Caring for our buildings
We’re committed to the care of our historic and listed buildings to ensure they can continue to be enjoyed by future generations.
The University has over 30 listed buildings. We take our responsibility for the historic built environment very seriously and have a continual programme of conservation and restoration.
Across the University
Conserving our historic built environment to the highest standards takes a lot of work. Here are some examples of our recent conservation work:
- The grade II-listed Sackville Street, built between 1895 and 1912, has undergone significant repairs to its external terracotta, decoration and windows.
- The grade II-listed Whitworth Art Gallery, constructed between 1895 and 1900, has been undergoing extensive refurbishment. As part of the £15 million works, the 19th century building will be connected with Whitworth Park through an elegant contemporary extension.
- Annual painting of the Lovell Telescope at Jodrell Bank. The full redecoration process takes eight years.
The Old Quadrangle
A major conservation project began in 2010 to restore the grade II and II* buildings surrounding the Old Quadrangle on the Oxford Road campus.
Running until 2016 at the cost of £11.3 million, extensive restoration has already been performed on the John Owens, Beyer and Christie buildings, as well as Whitworth Hall. Built between 1873 and 1902, the buildings were in need of repair to some external features in order to conserve their form and function.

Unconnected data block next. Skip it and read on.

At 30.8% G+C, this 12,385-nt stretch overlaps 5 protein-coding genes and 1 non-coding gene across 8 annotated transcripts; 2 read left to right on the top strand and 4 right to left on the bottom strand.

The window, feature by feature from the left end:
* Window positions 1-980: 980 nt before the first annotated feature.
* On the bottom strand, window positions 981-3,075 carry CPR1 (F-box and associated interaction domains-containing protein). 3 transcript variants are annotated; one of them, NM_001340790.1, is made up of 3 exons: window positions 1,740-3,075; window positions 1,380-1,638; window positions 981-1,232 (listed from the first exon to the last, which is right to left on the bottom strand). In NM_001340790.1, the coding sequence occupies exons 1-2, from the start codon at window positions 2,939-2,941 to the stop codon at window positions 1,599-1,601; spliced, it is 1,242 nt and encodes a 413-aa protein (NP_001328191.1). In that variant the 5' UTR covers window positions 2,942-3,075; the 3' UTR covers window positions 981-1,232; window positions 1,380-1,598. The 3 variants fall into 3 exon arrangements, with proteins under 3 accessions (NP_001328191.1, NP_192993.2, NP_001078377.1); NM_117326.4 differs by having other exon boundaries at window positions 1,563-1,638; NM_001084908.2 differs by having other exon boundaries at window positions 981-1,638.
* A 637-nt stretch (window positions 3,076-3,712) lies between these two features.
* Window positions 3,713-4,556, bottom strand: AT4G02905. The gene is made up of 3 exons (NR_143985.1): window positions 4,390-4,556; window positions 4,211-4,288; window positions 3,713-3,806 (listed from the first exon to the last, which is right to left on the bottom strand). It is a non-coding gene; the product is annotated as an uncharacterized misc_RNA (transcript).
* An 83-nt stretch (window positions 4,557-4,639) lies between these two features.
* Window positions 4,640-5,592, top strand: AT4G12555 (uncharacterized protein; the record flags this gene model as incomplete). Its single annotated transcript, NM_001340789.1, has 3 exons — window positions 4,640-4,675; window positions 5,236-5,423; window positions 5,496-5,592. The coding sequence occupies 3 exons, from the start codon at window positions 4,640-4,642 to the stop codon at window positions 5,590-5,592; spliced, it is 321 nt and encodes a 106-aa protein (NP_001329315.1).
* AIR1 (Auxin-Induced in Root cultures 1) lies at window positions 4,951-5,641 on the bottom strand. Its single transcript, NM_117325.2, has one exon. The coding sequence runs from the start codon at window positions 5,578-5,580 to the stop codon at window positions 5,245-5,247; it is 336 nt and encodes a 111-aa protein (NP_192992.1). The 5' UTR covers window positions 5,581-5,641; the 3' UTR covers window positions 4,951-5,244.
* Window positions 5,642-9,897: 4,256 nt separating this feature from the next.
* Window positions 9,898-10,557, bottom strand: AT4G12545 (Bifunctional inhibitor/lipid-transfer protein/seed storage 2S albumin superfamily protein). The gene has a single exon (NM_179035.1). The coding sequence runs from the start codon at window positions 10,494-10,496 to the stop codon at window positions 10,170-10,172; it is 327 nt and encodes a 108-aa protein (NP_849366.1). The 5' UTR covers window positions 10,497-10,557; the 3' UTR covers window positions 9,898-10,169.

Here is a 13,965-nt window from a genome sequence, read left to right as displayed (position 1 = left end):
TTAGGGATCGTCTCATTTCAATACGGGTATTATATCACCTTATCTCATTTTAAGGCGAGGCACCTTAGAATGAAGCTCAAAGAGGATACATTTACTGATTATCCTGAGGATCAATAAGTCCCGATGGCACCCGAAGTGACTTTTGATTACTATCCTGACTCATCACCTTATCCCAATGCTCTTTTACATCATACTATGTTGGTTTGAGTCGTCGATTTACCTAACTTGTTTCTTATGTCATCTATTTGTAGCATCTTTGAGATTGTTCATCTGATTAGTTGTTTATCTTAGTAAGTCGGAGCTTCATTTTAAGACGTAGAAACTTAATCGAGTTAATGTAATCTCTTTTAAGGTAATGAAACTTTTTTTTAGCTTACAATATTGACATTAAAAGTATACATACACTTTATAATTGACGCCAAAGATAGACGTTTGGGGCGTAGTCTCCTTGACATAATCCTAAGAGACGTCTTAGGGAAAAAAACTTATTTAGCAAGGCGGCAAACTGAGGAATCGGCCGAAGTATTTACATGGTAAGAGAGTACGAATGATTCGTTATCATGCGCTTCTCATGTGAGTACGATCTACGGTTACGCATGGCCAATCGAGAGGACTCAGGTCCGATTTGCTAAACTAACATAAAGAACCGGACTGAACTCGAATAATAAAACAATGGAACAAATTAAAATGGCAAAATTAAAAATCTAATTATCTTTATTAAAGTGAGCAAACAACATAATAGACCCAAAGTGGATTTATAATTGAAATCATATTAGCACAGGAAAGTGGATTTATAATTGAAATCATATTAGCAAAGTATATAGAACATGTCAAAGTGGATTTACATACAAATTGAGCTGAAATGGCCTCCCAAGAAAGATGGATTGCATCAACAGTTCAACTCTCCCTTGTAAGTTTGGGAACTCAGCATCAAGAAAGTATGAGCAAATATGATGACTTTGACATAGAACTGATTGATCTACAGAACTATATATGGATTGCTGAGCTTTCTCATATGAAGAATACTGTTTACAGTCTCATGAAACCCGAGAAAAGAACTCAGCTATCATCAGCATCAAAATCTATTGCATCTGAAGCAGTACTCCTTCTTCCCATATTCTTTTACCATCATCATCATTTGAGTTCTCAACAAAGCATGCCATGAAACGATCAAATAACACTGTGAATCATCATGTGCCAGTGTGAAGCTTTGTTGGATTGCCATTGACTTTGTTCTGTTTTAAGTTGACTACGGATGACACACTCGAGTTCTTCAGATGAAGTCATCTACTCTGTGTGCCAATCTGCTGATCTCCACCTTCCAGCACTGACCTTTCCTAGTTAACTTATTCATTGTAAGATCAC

The conservation work has already included:
- stonework restoration;
- stained glass windows releaded and refurbished;
- roof repairs;
- restoration of the Whitworth Hall organ;
- restoration of the John Owens central tower so that the original oak can be viewed;
- restoration and repair of the clock face on the John Owens Building.
The Old Quadrangle restoration not only allows us to conserve our past but also to prepare for the future. To future-proof the buildings, gutters and rainwater pipes have been increased in size where possible in consideration of climate changes.
Also, by replacing the John Owens Building’s windows with energy-efficient glazing, we’ve cut the amount of energy used to heat the building by 25%.